Pleasantside is a residential neighbourhood located on the northern shore of Port Moody, which is the eastern extension of Burrard Inlet, about 12 miles (19 km) east of Vancouver and 1.5 miles (2.4 km) northwest of the community of Port Moody, British Columbia. Port Moody is the smallest of the Tri-Cities, bordered by Coquitlam on the east and south, and Burnaby on the west. Port Moody was named for Richard Clement Moody who was the Commander of the Royal Engineers, Chief Commissioner of Lands and Works for British Columbia, and the first Lieutenant-Governor of British Columbia from 1858 to1863.
Prior to the arrival of Europeans, the Coast Salish First Nations lived along the coast, taking advantage of the mild climate and abundant food resources of this region. The 1858 gold rush in the Fraser Valley resulted in the sudden appearance of thousands of gold prospectors in the Fraser Valley. A trail was built by the Royal Engineers that provided access to ships anchored in the Burrard Inlet. In 1879, the pioneer town of Port Moody was officially named the western terminus for the Canadian Pacific Railway and the first passenger train from Montreal arrived on July 4, 1886. Real estate prices soared but soon collapsed when a 12 mile (19 km) branch line was built westward along the inlet to Vancouver in 1887.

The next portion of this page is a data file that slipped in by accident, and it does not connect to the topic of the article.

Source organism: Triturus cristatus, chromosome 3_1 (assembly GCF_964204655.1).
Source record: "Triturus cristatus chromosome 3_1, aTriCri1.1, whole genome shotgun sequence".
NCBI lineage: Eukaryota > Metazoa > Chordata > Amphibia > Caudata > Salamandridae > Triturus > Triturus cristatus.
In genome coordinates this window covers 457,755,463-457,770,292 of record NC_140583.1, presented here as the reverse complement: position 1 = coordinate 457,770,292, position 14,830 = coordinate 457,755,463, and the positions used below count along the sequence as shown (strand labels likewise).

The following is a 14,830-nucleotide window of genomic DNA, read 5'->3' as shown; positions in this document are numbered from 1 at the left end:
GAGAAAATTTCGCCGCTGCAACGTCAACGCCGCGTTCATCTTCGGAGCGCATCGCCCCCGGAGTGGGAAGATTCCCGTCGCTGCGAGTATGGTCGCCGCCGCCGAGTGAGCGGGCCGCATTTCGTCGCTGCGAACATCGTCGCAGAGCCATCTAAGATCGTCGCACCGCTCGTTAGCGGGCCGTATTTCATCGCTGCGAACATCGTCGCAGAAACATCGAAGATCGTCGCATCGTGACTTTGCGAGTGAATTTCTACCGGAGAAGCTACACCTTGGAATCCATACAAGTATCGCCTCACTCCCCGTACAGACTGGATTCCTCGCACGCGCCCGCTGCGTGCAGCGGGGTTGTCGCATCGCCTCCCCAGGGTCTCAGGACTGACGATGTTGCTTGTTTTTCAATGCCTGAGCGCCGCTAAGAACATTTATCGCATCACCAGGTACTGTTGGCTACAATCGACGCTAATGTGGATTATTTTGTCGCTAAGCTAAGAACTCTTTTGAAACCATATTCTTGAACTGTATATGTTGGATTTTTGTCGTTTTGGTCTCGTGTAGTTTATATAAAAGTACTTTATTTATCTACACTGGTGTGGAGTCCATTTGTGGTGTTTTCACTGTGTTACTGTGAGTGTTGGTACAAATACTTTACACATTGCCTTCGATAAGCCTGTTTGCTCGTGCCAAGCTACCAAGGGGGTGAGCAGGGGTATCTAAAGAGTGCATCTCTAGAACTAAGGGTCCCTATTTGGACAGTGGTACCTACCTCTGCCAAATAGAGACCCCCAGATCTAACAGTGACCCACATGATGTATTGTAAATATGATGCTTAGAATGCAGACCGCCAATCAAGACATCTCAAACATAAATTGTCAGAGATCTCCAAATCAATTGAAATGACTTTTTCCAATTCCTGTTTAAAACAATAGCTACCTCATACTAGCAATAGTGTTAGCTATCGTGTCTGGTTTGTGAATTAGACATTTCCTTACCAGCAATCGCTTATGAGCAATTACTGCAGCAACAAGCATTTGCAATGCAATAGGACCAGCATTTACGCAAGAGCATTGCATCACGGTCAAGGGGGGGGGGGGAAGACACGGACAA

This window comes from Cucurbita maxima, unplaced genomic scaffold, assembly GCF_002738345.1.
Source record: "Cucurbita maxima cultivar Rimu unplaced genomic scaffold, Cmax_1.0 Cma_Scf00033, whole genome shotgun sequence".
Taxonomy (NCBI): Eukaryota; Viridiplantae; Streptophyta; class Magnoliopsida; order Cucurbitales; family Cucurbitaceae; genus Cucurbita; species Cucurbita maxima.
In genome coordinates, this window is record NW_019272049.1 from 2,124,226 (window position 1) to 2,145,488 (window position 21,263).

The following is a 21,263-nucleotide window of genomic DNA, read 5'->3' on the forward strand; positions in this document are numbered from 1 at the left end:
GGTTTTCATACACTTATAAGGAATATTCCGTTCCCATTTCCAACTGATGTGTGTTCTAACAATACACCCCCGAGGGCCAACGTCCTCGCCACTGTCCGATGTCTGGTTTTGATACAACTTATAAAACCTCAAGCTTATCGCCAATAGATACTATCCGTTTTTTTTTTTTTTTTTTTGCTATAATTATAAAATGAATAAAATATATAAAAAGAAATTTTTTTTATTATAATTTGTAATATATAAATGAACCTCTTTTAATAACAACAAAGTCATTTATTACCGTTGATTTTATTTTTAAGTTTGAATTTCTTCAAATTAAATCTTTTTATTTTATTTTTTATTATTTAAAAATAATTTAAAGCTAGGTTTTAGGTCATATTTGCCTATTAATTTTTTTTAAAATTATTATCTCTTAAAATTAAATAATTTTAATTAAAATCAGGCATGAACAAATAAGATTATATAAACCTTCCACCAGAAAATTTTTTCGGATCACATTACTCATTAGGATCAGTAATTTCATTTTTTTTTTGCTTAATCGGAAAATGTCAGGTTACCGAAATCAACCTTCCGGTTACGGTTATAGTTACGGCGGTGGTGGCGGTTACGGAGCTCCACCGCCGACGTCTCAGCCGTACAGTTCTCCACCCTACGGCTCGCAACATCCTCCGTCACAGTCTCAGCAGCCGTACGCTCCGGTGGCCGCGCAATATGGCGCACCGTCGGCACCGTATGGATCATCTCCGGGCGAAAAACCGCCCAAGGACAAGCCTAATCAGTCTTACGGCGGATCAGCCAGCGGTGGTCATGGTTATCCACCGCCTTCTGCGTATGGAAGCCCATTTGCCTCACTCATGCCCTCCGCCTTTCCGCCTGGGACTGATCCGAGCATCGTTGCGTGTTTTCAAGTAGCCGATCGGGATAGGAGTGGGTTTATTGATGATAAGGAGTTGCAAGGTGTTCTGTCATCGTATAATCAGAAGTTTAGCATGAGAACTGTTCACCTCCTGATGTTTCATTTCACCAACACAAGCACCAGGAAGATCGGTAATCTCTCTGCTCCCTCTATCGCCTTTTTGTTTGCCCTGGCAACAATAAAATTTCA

In 1905, J.S. Emerson built a sawmill for cutting cedar, and Port Moody became primarily a mill town for cutting timber into boards and shingles for the burgeoning developments along Burrard Inlet. Following World War II, industrial developments provided people with steady employment, and the town began to expand geographically and became increasingly suburban. Read more here and here. Explore more of Pleasantside here: